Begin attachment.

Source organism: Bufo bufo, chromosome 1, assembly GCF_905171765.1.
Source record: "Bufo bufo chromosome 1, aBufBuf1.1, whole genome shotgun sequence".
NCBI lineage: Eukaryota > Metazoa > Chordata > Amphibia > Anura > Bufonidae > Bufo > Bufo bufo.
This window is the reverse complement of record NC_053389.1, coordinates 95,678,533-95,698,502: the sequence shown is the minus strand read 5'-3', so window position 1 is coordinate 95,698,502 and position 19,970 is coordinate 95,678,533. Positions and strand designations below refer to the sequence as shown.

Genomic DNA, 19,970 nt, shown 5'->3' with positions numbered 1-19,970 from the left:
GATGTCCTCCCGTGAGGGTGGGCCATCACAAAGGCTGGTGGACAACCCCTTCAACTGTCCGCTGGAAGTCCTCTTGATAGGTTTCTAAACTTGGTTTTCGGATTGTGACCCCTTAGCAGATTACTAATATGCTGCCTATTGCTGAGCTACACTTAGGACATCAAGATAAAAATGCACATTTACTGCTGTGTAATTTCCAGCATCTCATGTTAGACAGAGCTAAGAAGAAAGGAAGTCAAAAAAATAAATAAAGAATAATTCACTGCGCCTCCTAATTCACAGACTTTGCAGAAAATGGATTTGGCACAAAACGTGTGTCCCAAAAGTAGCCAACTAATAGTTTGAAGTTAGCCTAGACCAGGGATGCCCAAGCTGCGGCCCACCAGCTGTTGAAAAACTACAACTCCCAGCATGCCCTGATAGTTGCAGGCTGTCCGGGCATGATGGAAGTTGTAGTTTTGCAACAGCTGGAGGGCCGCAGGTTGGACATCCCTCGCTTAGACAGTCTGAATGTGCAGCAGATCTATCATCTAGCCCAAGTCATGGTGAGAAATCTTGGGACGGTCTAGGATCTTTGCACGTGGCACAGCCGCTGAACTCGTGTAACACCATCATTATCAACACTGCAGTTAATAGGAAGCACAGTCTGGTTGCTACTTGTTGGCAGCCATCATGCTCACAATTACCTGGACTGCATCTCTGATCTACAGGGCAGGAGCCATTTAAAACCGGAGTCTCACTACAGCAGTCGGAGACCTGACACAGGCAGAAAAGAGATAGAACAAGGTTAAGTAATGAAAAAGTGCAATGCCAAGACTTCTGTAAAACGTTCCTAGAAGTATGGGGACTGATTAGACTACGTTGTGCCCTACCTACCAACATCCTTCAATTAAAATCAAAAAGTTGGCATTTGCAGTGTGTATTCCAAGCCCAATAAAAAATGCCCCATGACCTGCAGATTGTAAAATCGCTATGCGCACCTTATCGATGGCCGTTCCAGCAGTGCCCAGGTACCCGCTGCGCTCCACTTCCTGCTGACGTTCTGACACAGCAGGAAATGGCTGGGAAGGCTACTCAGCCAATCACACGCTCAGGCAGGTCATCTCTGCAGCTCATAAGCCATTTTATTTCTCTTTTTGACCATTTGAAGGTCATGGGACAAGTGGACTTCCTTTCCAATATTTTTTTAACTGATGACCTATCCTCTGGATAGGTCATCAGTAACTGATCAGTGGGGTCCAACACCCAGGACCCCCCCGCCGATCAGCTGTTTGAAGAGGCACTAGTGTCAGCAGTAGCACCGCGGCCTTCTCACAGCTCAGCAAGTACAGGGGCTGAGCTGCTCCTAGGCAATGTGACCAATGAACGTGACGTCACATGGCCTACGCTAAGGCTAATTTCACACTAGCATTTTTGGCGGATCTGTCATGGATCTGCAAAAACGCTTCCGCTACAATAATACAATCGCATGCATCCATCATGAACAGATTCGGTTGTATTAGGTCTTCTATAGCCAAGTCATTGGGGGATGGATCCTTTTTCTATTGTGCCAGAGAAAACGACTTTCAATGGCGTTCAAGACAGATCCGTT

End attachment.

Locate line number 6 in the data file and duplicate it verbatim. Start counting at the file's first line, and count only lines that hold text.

GATGTCCTCCCGTGAGGGTGGGCCATCACAAAGGCTGGTGGACAACCCCTTCAACTGTCCGCTGGAAGTCCTCTTGATAGGTTTCTAAACTTGGTTTTCGGATTGTGACCCCTTAGCAGATTACTAATATGCTGCCTATTGCTGAGCTACACTTAGGACATCAAGATAAAAATGCACATTTACTGCTGTGTAATTTCCAGCATCTCATGTTAGACAGAGCTAAGAAGAAAGGAAGTCAAAAAAATAAATAAAGAATAATTCACTGCGCCTCCTAATTCACAGACTTTGCAGAAAATGGATTTGGCACAAAACGTGTGTCCCAAAAGTAGCCAACTAATAGTTTGAAGTTAGCCTAGACCAGGGATGCCCAAGCTGCGGCCCACCAGCTGTTGAAAAACTACAACTCCCAGCATGCCCTGATAGTTGCAGGCTGTCCGGGCATGATGGAAGTTGTAGTTTTGCAACAGCTGGAGGGCCGCAGGTTGGACATCCCTCGCTTAGACAGTCTGAATGTGCAGCAGATCTATCATCTAGCCCAAGTCATGGTGAGAAATCTTGGGACGGTCTAGGATCTTTGCACGTGGCACAGCCGCTGAACTCGTGTAACACCATCATTATCAACACTGCAGTTAATAGGAAGCACAGTCTGGTTGCTACTTGTTGGCAGCCATCATGCTCACAATTACCTGGACTGCATCTCTGATCTACAGGGCAGGAGCCATTTAAAACCGGAGTCTCACTACAGCAGTCGGAGACCTGACACAGGCAGAAAAGAGATAGAACAAGGTTAAGTAATGAAAAAGTGCAATGCCAAGACTTCTGTAAAACGTTCCTAGAAGTATGGGGACTGATTAGACTACGTTGTGCCCTACCTACCAACATCCTTCAATTAAAATCAAAAAGTTGGCATTTGCAGTGTGTATTCCAAGCCCAATAAAAAATGCCCCATGACCTGCAGATTGTAAAATCGCTATGCGCACCTTATCGATGGCCGTTCCAGCAGTGCCCAGGTACCCGCTGCGCTCCACTTCCTGCTGACGTTCTGACACAGCAGGAAATGGCTGGGAAGGCTACTCAGCCAATCACACGCTCAGGCAGGTCATCTCTGCAGCTCATAAGCCATTTTATTTCTCTTTTTGACCATTTGAAGGTCATGGGACAAGTGGACTTCCTTTCCAATATTTTTTTAACTGATGACCTATCCTCTGGATAGGTCATCAGTAACTGATCAGTGGGGTCCAACACCCAGGACCCCCCCGCCGATCAGCTGTTTGAAGAGGCACTAGTGTCAGCAGTAGCACCGCGGCCTTCTCACAGCTCAGCAAGTACAGGGGCTGAGCTGCTCCTAGGCAATGTGACCAATGAACGTGACGTCACATGGCCTACGCTAAGGCTAATTTCACACTAGCATTTTTGGCGGATCTGTCATGGATCTGCAAAAACGCTTCCGCTACAATAATACAATCGCATGCATCCATCATGAACAGATTCGGTTGTATTAGGTCTTCTATAGCCAAGTCATTGGGGGATGGATCCTTTTTCTATTGTGCCAGAGAAAACGACTTTCAATGGCGTTCAAGACAGATCCGTT